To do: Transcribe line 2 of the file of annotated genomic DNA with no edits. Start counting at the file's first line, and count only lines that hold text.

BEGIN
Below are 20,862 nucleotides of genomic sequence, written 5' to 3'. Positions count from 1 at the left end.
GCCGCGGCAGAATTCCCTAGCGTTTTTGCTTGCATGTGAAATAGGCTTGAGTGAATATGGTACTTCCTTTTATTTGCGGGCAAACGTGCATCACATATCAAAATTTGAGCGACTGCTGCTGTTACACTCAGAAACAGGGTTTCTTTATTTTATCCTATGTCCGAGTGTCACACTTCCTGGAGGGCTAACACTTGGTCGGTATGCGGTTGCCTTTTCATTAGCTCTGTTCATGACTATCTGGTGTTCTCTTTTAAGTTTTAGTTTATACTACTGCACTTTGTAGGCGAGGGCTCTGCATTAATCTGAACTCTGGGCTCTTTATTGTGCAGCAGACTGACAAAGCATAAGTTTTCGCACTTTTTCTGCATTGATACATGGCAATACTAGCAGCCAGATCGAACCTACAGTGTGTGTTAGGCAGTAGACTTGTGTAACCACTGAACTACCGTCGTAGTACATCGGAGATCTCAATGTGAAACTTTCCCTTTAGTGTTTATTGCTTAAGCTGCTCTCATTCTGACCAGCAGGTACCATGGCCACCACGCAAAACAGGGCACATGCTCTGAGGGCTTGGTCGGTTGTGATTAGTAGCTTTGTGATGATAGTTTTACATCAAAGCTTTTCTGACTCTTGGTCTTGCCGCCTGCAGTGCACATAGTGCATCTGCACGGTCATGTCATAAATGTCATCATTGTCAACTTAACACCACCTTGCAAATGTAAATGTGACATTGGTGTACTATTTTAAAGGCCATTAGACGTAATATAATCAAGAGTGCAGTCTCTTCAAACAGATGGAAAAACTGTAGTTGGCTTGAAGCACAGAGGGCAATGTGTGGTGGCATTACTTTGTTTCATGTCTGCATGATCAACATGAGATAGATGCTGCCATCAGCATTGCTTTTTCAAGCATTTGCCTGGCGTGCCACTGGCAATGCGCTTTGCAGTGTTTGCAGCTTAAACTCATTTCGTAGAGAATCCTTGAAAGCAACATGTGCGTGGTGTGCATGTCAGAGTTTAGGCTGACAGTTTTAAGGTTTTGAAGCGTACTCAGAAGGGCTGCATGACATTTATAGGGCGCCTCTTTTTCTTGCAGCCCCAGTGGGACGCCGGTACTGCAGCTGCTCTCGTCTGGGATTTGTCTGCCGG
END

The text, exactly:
GCCGCGGCAGAATTCCCTAGCGTTTTTGCTTGCATGTGAAATAGGCTTGAGTGAATATGGTACTTCCTTTTATTTGCGGGCAAACGTGCATCACATATCAAAATTTGAGCGACTGCTGCTGTTACACTCAGAAACAGGGTTTCTTTATTTTATCCTATGTCCGAGTGTCACACTTCCTGGAGGGCTAACACTTGGTCGGTATGCGGTTGCCTTTTCATTAGCTCTGTTCATGACTATCTGGTGTTCTCTTTTAAGTTTTAGTTTATACTACTGCACTTTGTAGGCGAGGGCTCTGCATTAATCTGAACTCTGGGCTCTTTATTGTGCAGCAGACTGACAAAGCATAAGTTTTCGCACTTTTTCTGCATTGATACATGGCAATACTAGCAGCCAGATCGAACCTACAGTGTGTGTTAGGCAGTAGACTTGTGTAACCACTGAACTACCGTCGTAGTACATCGGAGATCTCAATGTGAAACTTTCCCTTTAGTGTTTATTGCTTAAGCTGCTCTCATTCTGACCAGCAGGTACCATGGCCACCACGCAAAACAGGGCACATGCTCTGAGGGCTTGGTCGGTTGTGATTAGTAGCTTTGTGATGATAGTTTTACATCAAAGCTTTTCTGACTCTTGGTCTTGCCGCCTGCAGTGCACATAGTGCATCTGCACGGTCATGTCATAAATGTCATCATTGTCAACTTAACACCACCTTGCAAATGTAAATGTGACATTGGTGTACTATTTTAAAGGCCATTAGACGTAATATAATCAAGAGTGCAGTCTCTTCAAACAGATGGAAAAACTGTAGTTGGCTTGAAGCACAGAGGGCAATGTGTGGTGGCATTACTTTGTTTCATGTCTGCATGATCAACATGAGATAGATGCTGCCATCAGCATTGCTTTTTCAAGCATTTGCCTGGCGTGCCACTGGCAATGCGCTTTGCAGTGTTTGCAGCTTAAACTCATTTCGTAGAGAATCCTTGAAAGCAACATGTGCGTGGTGTGCATGTCAGAGTTTAGGCTGACAGTTTTAAGGTTTTGAAGCGTACTCAGAAGGGCTGCATGACATTTATAGGGCGCCTCTTTTTCTTGCAGCCCCAGTGGGACGCCGGTACTGCAGCTGCTCTCGTCTGGGATTTGTCTGCCGG